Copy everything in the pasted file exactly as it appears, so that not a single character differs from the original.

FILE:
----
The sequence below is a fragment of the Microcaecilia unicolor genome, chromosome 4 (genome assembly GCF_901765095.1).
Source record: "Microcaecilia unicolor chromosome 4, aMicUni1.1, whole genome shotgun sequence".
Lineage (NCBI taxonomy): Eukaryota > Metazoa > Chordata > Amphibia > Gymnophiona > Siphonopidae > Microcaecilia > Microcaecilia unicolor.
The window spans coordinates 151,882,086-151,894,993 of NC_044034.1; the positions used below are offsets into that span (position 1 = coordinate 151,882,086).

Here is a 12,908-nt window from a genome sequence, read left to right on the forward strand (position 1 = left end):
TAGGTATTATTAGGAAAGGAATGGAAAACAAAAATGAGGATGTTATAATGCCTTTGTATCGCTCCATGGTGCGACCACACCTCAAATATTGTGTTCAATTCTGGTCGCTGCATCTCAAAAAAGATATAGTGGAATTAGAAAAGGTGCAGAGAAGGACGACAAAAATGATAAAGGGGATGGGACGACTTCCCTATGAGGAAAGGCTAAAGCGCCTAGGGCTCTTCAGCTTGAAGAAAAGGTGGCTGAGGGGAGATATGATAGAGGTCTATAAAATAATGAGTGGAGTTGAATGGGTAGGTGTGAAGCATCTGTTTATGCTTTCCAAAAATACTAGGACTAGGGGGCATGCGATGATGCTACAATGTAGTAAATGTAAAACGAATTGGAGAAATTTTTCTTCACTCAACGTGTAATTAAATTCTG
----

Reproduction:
The sequence below is a fragment of the Microcaecilia unicolor genome, chromosome 4 (genome assembly GCF_901765095.1).
Source record: "Microcaecilia unicolor chromosome 4, aMicUni1.1, whole genome shotgun sequence".
Lineage (NCBI taxonomy): Eukaryota > Metazoa > Chordata > Amphibia > Gymnophiona > Siphonopidae > Microcaecilia > Microcaecilia unicolor.
The window spans coordinates 151,882,086-151,894,993 of NC_044034.1; the positions used below are offsets into that span (position 1 = coordinate 151,882,086).

Here is a 12,908-nt window from a genome sequence, read left to right on the forward strand (position 1 = left end):
TAGGTATTATTAGGAAAGGAATGGAAAACAAAAATGAGGATGTTATAATGCCTTTGTATCGCTCCATGGTGCGACCACACCTCAAATATTGTGTTCAATTCTGGTCGCTGCATCTCAAAAAAGATATAGTGGAATTAGAAAAGGTGCAGAGAAGGACGACAAAAATGATAAAGGGGATGGGACGACTTCCCTATGAGGAAAGGCTAAAGCGCCTAGGGCTCTTCAGCTTGAAGAAAAGGTGGCTGAGGGGAGATATGATAGAGGTCTATAAAATAATGAGTGGAGTTGAATGGGTAGGTGTGAAGCATCTGTTTATGCTTTCCAAAAATACTAGGACTAGGGGGCATGCGATGATGCTACAATGTAGTAAATGTAAAACGAATTGGAGAAATTTTTCTTCACTCAACGTGTAATTAAATTCTG